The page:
Tuesday, September 22, 2009

No. Just no.

Fucking pancreatic cancer.  It is a goddamn awful diagnosis and an exceedingly difficult one to make until it's too late.

Perhaps that is why newFNP's patient received her diagnosis when the tumor was already unresectable and had metastasized to her liver, intestine and lymph nodes.  

NewFNP took one look at her today and knew that something wasn't right.  She had lost way too much weight for that amount of time, and not in a healthy-appearing way.  NewFNP had seen her six weeks ago and noted scleral jaundice.  At that time, she drew STAT labs.  Her acute hepatitis panel was normal, her bilirubin, alk phos, AST and ALT were sky high.  NewFNP's colleague sent her to the emergency room where, during the course of her three-week inpatient stay, she received her terminal diagnosis.

She was born the year after newFNP -- she in in her 30's.  She has four kids under the age of eighteen.  

She has three to six months to live.  If that.  Her oncology appointment is in four weeks -- too long a wait when every week is one of the last she has to spend with her family.

NewFNP is absolutely fucking heartsick about this.  This is a woman who was abused by her former intimate partner, who suffers with symptomatic myasthenia gravis and who has diabetes.  NewFNP cannot believe that after all this woman has gone through, she is going to die.

NewFNP couldn't bring herself to say this to her.  She is, after all, not an oncology NP and she didn't have a quantified prognosis in the very well-organized three-ring binder of information from the hospital.  She told her patient that this is a very serious diagnosis, that the physicians in the hospital had determined that the tumor was inoperable, that there is no cure.  She referred her to the medical-legal partnership to seek out health insurance coverage and, horribly, to draft a will when she is ready.  (As though someone could possibly be ready for this activity given the non-theoretical impetus for doing so.)  She referred her and her children to counseling.  She counted on the personal connections of a colleague to attempt to facilitate a more prompt oncology appointment.  She found a clinical trial that accepts Spanish-speaking patients.

Who is going to take care of her children?  How is she going to have hospice care without insurance?  How will she afford her pain medications?  Who will take care of her children?  NewFNP cannot imagine what would have become of her if her aunt had not raised her after her own mother died when newFNP was fourteen.  It wasn't the right time to bring this up with her patient today.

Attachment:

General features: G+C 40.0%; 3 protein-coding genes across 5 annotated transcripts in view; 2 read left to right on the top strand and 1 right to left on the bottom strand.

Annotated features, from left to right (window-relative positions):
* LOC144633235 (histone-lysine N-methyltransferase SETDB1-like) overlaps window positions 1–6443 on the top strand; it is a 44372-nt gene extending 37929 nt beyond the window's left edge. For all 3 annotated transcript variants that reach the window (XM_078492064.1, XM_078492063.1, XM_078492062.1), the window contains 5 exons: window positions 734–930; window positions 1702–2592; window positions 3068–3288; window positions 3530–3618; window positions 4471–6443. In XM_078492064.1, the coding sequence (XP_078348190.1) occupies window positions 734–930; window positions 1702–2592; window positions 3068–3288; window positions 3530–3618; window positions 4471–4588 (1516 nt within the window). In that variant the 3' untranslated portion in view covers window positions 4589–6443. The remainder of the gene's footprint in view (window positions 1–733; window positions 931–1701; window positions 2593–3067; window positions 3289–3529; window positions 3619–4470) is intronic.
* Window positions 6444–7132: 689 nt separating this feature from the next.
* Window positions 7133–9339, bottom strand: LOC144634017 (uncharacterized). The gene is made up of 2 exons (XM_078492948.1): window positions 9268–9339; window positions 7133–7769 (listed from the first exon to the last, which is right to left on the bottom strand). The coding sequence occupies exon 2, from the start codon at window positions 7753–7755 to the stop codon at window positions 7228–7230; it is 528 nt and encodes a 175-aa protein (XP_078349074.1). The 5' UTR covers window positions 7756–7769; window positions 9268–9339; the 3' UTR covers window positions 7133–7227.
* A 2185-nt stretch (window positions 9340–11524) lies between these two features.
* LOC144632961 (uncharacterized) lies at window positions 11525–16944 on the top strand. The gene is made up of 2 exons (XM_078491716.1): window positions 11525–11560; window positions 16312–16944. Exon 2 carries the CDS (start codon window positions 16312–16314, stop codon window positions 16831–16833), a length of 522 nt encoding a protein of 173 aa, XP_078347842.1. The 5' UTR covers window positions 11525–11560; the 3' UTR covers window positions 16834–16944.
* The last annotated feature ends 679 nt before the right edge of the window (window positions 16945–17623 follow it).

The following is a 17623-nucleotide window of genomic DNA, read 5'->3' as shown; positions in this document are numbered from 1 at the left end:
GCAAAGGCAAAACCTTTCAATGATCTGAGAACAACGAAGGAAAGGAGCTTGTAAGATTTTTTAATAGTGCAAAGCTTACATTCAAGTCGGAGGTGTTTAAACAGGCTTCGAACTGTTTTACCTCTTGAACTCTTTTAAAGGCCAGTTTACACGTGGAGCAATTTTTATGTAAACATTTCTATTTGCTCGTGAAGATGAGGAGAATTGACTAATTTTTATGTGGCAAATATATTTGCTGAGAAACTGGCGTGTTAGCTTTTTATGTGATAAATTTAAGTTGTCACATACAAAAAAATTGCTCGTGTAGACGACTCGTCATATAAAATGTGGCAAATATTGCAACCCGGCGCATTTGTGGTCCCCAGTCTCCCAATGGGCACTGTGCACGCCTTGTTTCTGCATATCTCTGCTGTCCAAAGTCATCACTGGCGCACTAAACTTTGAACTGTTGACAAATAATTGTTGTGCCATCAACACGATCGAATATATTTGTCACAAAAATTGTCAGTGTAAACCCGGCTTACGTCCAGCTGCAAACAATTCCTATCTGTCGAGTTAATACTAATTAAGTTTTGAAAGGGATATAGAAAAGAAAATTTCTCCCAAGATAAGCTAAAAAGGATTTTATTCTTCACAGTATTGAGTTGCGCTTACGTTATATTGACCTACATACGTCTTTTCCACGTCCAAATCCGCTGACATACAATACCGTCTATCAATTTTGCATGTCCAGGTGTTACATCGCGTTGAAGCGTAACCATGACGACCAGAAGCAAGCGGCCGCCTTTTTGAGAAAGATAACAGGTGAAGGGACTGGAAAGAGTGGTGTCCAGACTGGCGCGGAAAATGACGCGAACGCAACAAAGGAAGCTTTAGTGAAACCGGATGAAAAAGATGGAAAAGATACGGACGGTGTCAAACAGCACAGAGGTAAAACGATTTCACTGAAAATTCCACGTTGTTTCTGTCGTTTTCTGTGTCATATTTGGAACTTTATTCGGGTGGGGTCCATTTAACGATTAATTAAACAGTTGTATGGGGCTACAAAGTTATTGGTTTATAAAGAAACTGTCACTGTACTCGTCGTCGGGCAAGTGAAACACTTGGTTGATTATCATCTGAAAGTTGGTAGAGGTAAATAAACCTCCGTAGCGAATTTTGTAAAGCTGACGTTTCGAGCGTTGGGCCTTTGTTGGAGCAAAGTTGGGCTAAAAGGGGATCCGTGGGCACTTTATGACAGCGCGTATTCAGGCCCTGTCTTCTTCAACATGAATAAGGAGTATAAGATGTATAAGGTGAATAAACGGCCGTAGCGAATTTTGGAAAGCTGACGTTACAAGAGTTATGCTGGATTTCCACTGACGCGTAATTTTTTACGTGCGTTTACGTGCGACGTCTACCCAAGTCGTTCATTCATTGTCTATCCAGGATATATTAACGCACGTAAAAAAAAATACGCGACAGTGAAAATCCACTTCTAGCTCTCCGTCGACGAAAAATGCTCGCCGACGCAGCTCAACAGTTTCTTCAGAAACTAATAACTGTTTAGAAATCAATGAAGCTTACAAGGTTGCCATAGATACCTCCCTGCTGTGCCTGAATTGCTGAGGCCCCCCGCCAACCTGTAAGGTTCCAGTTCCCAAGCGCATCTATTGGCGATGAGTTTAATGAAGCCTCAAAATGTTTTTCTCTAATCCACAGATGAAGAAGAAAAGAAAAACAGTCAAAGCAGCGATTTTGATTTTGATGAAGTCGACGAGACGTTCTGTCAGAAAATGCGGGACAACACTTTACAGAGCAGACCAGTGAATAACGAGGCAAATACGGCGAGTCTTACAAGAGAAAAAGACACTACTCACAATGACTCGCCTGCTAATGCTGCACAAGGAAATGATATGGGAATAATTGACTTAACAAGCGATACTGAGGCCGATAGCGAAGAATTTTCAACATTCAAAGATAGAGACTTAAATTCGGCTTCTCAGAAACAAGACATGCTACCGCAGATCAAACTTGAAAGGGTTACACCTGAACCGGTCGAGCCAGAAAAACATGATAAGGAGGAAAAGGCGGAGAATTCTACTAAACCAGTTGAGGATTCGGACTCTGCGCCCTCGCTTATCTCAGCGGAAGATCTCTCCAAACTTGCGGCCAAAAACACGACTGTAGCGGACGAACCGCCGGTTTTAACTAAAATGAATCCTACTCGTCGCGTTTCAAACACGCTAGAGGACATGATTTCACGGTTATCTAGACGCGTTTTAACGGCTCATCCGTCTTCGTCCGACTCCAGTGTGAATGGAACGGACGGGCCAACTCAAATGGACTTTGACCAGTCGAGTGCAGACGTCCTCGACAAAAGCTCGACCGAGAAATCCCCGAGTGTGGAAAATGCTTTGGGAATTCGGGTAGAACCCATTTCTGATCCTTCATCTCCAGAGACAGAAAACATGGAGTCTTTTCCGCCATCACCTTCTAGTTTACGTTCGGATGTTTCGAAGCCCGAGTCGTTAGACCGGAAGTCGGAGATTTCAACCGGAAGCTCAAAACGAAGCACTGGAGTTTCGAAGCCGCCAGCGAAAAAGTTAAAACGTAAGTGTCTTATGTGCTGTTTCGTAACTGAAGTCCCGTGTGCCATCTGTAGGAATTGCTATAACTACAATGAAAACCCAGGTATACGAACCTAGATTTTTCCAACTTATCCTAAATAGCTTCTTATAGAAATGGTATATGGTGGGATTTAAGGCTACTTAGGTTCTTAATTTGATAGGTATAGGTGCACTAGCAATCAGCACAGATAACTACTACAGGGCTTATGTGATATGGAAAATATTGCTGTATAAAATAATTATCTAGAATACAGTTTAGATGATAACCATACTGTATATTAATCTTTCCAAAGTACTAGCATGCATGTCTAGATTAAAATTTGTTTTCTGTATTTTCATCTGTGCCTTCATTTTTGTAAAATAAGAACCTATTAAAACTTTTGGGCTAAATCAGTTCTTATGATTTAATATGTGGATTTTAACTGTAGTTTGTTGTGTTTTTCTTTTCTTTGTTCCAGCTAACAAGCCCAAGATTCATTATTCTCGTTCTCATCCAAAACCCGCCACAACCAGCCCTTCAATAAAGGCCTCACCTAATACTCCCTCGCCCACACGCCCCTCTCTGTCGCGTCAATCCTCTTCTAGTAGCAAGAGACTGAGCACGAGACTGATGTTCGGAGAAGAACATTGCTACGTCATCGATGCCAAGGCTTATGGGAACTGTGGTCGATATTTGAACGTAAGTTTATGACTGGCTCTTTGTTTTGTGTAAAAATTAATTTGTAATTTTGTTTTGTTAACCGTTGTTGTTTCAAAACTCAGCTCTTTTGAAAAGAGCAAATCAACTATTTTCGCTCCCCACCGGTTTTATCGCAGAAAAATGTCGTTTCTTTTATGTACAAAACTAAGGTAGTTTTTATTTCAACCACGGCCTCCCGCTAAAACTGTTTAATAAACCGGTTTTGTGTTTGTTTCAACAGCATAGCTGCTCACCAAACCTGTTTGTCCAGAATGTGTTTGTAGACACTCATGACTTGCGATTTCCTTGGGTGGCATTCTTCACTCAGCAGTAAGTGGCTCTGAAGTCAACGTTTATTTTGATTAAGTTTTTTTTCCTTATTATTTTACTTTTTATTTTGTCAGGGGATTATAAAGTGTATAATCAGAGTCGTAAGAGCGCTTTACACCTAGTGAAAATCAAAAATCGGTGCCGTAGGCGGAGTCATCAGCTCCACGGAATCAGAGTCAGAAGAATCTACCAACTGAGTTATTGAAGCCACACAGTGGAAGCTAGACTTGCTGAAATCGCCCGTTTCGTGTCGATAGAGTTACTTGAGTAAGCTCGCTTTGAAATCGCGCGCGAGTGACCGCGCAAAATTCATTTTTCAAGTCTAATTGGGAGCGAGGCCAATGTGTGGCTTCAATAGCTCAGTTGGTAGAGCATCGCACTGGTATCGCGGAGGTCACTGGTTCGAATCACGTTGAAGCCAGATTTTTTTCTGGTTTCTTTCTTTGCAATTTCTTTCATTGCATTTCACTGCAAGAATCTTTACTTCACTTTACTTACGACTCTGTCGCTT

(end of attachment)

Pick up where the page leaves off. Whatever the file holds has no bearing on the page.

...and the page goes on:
NewFNP doesn't know what else to do.  She cannot do much of anything.  She hates that.


Anonymous said...

Sigh. Big sigh. Actually, big exhalation. Life is too short for some, too long for others. The rest of us end up somewhere in the middle. Sorry for your patient. Glad you had your aunt.

Anonymous said...

Life isn't fair. Sometimes I wish I could wave a magical wand and fix problems, such as this one, that are totally out of my control. But, what can we do?! Just hope her children are well taken care of...wish I could adopt them! Keep your compassionate heart....that's something else they don't teach you at school... My prayers go up to your patient and children.

lesbonurse said...

Oh, that really REALLY sucks. Just remember that terminally ill patients need someone that they trust and have rapport with to bring up the end-of-life issues. What is worse than bringing it up would be if she died before anyone got a chance to discuss her wishes with her.

I think this is one of those situations where it's ok to cry with a patient.

NurseJoc said...

Aw, that is very sad. Life isn't fair as others have said, but you gave her a very important gift by making that diagnosis. Now she can prepare for what's ahead of her. Had she gone undiagnosed, she would have spent the rest of her life not treating each day as her last, not spending as much time as possible with her family, planning out her will, and so forth. It's a morbid way to think, but your job was very important to her.

Anonymous said...

Very sad. Sounds like you have done a lot more than you think though!